A New York imam and his proposed mosque near ground zero are being demonized by political candidates — mostly Republicans — despite the fact that Islam is already very much a part of the World Trade Center neighborhood. And that Muslims pray inside the Pentagon, too, less than 80 feet from where terrorists attacked.
And that the imam who's being branded an extremist has been valued by both Republican and Democratic administrations as a moderate face of the faith.
Even so, the project stirs complicated emotions, and Imam Feisal Abdul Rauf is a complex figure who defies easy categorization in the American Muslim world.
He's devoted much of his career to working closely with Christians, Jews and secular leaders to advance interfaith understanding. He's scolded his own religion for being in some ways in the "Dark Ages." Yet he's also accused the U.S. of spilling more innocent blood than al-Qaida, the terrorist network that turned the World Trade Center, part of the Pentagon and four hijacked airplanes to apocalyptic rubble.
Many Republicans and some Democrats say the proposed $100 million Islamic cultural center and mosque should be built elsewhere, where there is no possible association with New York's ground zero.
Far more than a local zoning issue, the matter has seized congressional campaigns, put President Barack Obama and his party on the spot — he says Muslims have the right to build the mosque — divided families of the Sept. 11, 2001, victims, caught the attention of Muslims abroad and threatened to blur distinctions between mainstream Islam in the U.S. and its radical elements.
Pentagon chapel hosts Muslims
The Pentagon chapel is part of a memorial to the 184 people killed in 2001 when hijacked American Airlines Flight 77 flew into the west side of the Pentagon and plowed through three of the building's five office rings.
As part of its massive renovation, the Pentagon opened the nondenominational chapel in November 2002. The chapel hosts a daily prayer group and weekly worship service for Muslims and provides similar services for Jews, Hindus, Mormons, Protestants, Roman Catholics and Episcopalians.
Pentagon officials say that no one in the military or the families of the victims of the Sept. 11 terrorist attacks has ever protested.
They describe the 80-seat chapel as a peaceful place where some 300 to 400 Pentagon employees come to pray each week.
The goal of the Pentagon chaplain office, which runs the chapel, is to "provide assistance and support for the religious, spiritual and morale needs of all service members and employees," said Army spokesman George Wright.
Perhaps one reason the Pentagon chapel has failed to attract much attention is that it looks more like a conference room than a place of worship with its gray walls and maroon carpet and drapes.
Its stained glass windows, which overlook the Pentagon's outdoor memorial to Sept. 11 victims, depict a soaring eagle and American flag.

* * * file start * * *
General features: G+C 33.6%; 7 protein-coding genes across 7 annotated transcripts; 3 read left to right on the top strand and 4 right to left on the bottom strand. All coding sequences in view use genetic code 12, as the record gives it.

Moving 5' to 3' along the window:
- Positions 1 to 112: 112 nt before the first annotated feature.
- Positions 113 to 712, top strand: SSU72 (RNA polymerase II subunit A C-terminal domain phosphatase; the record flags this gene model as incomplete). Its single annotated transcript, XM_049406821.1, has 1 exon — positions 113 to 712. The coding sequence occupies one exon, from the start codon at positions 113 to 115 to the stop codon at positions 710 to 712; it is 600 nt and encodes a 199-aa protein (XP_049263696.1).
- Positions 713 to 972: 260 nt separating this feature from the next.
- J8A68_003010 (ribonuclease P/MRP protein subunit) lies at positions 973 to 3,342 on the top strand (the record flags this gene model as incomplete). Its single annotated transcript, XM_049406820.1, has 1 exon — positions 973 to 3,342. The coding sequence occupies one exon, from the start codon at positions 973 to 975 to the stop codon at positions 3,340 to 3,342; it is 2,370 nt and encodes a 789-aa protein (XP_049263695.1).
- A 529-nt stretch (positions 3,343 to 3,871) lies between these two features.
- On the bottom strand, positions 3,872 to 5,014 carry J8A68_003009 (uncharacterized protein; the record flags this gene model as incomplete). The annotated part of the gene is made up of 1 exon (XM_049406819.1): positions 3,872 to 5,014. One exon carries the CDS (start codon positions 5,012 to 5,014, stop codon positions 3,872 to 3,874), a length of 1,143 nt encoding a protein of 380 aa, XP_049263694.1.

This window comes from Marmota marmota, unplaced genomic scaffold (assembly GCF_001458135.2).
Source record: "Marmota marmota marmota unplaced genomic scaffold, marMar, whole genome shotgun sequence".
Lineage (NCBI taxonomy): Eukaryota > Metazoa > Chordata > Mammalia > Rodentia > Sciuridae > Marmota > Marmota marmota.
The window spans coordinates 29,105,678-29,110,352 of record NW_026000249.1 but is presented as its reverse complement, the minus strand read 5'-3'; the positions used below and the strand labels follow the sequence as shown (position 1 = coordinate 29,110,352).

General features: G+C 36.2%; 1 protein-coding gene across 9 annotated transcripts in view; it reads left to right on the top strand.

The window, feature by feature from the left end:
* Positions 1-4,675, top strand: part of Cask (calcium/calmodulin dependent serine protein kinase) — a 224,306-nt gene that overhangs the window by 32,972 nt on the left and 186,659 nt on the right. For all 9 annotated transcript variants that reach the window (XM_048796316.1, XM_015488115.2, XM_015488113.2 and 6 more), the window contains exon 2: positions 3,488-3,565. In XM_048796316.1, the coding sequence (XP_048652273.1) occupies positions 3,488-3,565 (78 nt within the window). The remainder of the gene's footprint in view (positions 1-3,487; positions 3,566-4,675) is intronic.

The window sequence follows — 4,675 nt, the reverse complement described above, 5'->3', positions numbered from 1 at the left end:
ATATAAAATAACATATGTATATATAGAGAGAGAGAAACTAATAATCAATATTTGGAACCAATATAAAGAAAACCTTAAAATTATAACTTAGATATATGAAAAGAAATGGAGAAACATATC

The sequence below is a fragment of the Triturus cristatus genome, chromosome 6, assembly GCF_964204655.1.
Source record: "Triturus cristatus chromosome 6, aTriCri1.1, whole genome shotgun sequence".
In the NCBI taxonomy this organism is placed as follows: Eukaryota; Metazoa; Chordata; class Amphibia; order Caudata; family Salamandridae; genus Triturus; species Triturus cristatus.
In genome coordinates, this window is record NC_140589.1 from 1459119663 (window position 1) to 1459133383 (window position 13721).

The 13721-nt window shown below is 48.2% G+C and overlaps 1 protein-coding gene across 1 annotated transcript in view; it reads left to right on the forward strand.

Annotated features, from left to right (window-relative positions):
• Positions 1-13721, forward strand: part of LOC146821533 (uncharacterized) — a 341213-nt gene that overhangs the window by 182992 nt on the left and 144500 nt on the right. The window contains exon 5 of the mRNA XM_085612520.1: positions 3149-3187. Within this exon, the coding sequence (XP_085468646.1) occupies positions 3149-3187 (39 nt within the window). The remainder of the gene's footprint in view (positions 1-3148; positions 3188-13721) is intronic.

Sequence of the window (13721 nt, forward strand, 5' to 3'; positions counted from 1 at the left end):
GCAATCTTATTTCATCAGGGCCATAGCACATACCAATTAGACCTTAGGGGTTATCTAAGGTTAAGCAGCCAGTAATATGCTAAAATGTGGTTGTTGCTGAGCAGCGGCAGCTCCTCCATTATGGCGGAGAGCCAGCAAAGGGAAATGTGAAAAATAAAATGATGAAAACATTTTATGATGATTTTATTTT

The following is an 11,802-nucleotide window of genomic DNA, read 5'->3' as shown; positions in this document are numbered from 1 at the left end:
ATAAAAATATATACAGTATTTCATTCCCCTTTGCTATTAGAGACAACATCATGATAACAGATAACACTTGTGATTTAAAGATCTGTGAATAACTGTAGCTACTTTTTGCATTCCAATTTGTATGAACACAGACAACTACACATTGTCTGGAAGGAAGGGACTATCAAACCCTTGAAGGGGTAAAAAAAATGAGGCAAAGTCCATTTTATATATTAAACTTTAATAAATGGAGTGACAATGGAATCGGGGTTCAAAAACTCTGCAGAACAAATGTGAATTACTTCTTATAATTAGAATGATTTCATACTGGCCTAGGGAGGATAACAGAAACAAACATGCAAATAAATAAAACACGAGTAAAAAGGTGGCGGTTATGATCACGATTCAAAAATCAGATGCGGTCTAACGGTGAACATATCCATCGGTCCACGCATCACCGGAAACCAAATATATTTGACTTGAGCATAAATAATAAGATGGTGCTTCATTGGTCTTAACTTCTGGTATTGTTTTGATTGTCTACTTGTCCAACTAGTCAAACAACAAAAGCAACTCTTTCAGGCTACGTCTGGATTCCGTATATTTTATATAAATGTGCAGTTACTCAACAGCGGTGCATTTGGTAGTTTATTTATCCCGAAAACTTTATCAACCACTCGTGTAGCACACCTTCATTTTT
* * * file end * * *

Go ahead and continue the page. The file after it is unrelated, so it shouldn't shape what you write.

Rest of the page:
There are no obvious religious statues or symbols, except Catholic holy water at the door, a Bible beneath each seat and an unadorned altar up front.
Otherwise, religious accouterments are brought in for various worship services.
Wright said that Muslim employees can gather for a daily prayer service Monday through Thursday, and attend a Friday worship service run by an imam from a local mosque.
Two in-house Army chaplains run the chapel, neither of whom are Muslim. Col. Daniel Minjares is associated with the Church of the Nazarene; his deputy, Lt. Col. Ken Williams, is Southern Baptist.
Wright said the chaplains provide religious services for their denomination but can provide services such as grief and marital counseling to employees of any faith.
Other faiths rely on local temples and churches to lead worship services.
Mosques near WTC site
Much has been made of a proposed mosque at ground zero, but the Islamic center would be established at 45-51 Park Place, just over two blocks from the northern edge of the sprawling, 16-acre World Trade Center site. Its location is roughly half a dozen normal Lower Manhattan blocks from the site of the North Tower, the nearest of the two destroyed in the attacks.
The center's location, in a former Burlington Coat Factory store, is already used by the cleric for worship, drawing a spillover from the imam's former main place for prayers, the al-Farah mosque. That mosque, at 245 West Broadway, is about a dozen blocks north of the World Trade Center grounds.
Another, the Manhattan Mosque, stands five blocks from the northeast corner of the World Trade Center site.
To be sure, the center's association with 9/11 is intentional and its location is no geographic coincidence. The building was damaged in the Sept. 11 attacks and the center's planners say they want the center to stand as a statement against terrorism.